There isn't much point in remaking Anthony Shaffer's stage hit "Sleuth," filmed with very busy stagecraft in 1972 by Joseph Mankiewicz.
Proof: Kenneth Branagh's remake, the Shaffer play partly gutted, the rehabby Harold Pinter.
|'SLEUTH' - Jude Law gets to oppose Michael Caine in the role once played by Caine in Kenneth Branagh's frosty remake of 'Sleuth.' CNS Photo courtesy of David Appleby. |
4 STARS - Excellent.
3 STARS - Worthy.
2 STARS - Mixed.
1 STAR - Poor.
0 - Forget It (a dog.)
No talents better sum up modern British theater than Pinter and Branagh. But they've made a movie. As such, "Sleuth" is like being stuck in a cold locker for preserved hams: Michael Caine as rich, snobbish writer Andrew Wyke, and Jude Law as actor Milo Tindle, who seduced Wyke's wife and is invited to the estate for drastic comeuppance.
In the 1972 movie, Caine was the Italo-English Tindle, lured into lurid traps by Laurence Olivier's Wyke. The brittle, nervy fun of that film was less in Shaffer's arch stage tricks and fancy verbiage, which put a cynical spin on Agatha Christie mysteries, than in Olivier chewing the florid decor with his showboating jests and games. Caine, to the surprise of many, matched him with a less showy form of payback.
Caine is now 74, and the close-ups of his hands (more than his face) are forlornly revealing. His Wyke is a tired, suavely sadistic weirdo. He lives in an impersonally postmodern home so sterile and metallic that it hardly seems fit for anything except an absurdly expensive trap for a posturing fly like Tindle.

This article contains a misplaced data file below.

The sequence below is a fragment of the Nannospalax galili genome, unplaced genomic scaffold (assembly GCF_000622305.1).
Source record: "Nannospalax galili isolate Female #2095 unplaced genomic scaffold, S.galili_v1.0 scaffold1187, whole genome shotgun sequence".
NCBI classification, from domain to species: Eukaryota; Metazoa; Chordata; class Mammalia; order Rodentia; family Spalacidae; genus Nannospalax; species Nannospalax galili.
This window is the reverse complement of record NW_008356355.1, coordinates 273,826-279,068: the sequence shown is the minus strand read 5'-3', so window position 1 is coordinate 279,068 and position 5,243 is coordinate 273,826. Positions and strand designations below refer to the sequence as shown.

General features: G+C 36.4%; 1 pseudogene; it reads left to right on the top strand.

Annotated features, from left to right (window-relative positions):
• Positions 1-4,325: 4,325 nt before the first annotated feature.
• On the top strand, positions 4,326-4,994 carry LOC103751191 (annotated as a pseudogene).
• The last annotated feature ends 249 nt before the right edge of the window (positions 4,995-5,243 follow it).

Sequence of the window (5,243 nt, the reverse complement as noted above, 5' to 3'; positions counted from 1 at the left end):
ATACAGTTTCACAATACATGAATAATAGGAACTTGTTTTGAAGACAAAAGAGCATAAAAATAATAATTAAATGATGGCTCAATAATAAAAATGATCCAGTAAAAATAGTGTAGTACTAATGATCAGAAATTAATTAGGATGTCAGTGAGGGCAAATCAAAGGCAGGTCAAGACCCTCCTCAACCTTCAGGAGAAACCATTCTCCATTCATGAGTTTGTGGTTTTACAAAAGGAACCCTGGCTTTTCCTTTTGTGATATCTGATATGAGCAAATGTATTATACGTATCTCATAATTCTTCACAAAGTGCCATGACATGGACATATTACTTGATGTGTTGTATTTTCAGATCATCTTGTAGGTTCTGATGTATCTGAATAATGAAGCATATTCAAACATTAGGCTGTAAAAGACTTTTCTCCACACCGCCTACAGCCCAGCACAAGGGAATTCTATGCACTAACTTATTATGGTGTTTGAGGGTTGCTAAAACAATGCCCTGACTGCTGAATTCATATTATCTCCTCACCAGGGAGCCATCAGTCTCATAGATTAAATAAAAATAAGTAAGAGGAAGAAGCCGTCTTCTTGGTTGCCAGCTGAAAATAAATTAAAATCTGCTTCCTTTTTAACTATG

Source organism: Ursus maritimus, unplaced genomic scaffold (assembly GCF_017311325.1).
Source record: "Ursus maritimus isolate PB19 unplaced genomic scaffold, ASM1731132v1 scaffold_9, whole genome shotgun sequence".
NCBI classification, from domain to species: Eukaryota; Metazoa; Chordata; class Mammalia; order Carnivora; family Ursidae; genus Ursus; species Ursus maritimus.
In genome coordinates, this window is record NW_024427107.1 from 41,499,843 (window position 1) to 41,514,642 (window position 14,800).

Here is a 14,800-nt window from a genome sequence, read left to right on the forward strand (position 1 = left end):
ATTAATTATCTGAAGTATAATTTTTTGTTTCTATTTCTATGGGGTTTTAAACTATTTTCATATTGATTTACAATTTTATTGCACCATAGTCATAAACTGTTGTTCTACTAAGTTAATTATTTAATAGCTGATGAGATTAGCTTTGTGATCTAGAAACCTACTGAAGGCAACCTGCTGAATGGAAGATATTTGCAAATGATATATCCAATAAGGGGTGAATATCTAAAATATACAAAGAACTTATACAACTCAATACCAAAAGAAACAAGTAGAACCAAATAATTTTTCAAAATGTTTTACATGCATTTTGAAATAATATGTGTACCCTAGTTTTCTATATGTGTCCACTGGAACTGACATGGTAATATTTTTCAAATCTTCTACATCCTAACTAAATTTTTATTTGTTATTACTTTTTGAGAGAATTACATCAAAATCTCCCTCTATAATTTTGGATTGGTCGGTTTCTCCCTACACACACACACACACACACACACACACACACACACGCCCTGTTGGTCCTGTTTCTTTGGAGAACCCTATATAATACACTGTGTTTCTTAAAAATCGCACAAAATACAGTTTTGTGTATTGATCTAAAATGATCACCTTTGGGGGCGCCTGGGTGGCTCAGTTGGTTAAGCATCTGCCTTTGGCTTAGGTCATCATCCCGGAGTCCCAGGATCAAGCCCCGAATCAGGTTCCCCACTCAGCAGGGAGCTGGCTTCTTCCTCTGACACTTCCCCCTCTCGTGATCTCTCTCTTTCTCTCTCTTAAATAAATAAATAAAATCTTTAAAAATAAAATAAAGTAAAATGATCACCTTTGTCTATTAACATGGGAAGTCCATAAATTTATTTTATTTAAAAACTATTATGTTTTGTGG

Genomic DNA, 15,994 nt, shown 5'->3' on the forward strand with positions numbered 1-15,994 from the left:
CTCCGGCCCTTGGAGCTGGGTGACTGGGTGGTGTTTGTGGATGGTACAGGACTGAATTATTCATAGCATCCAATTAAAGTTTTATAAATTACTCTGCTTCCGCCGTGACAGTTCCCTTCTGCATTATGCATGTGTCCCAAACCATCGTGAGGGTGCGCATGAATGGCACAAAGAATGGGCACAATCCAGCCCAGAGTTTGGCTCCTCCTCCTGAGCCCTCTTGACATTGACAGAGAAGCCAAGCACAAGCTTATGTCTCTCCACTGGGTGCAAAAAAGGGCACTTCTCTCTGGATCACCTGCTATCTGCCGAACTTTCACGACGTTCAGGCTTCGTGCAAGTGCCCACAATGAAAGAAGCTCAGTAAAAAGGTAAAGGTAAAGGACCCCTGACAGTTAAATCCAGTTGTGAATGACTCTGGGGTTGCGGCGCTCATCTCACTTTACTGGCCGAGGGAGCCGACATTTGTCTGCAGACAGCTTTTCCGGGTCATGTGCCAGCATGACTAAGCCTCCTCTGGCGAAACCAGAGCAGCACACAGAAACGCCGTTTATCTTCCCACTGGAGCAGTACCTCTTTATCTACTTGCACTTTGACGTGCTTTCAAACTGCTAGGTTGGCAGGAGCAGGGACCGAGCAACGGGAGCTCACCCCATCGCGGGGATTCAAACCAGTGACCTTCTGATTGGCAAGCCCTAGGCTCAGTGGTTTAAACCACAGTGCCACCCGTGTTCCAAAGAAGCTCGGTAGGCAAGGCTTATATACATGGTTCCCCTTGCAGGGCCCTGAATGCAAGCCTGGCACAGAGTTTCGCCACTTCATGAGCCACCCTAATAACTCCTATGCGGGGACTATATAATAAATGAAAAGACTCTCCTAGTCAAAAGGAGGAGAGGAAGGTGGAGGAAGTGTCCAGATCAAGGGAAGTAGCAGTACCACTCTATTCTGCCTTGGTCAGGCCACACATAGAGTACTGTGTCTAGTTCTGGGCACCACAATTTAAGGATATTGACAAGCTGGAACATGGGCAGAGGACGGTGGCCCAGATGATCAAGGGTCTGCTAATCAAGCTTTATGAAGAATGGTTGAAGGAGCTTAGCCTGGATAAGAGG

Pinter has kept some plot contortions, like the silly jewel heist. He has highlighted the sadism and envy (of wealth by one man, of youth by the other). And he steams into fuller view the erotic subtext. "The big one's mine," preens Wyke at the start, talking about his car, thus opening a Freudian face-off in which a cigar is far more than a cigar (and the woman in dispute is not even a cigar band).
At 34, Jude Law remains too pretty to fully texture a role in which he is baited as a mere "hairdresser." Later, he postures being a pettish boy-toy who slithers onto Wyke's bed like a cat in heat. Suddenly, we seem to be leaving "Sleuth" for "Staircase," in which Rex Harrison and Richard Burton poofed and prissed like mad (also, like dumb).
Branagh's technique is fluent, fancy and vacuous. Pinter, even more than Shaffer, is a noted master of the stiletto line, but his "Sleuth" is never witty enough to justify its nagging nastiness. The characters seem made for each other, perhaps, yet hardly for any human audience.
A lot of talent came together to provide us that rare and saddest gift of British theater to Americans: a bore. No gift for Brits, also.
A Sony Pictures Classics release. Director: Kenneth Branagh. Writer: Harold Pinter. Cast: Michael Caine, Jude Law. Running time: 1 hour, 28 minutes. Rated R. 2 stars.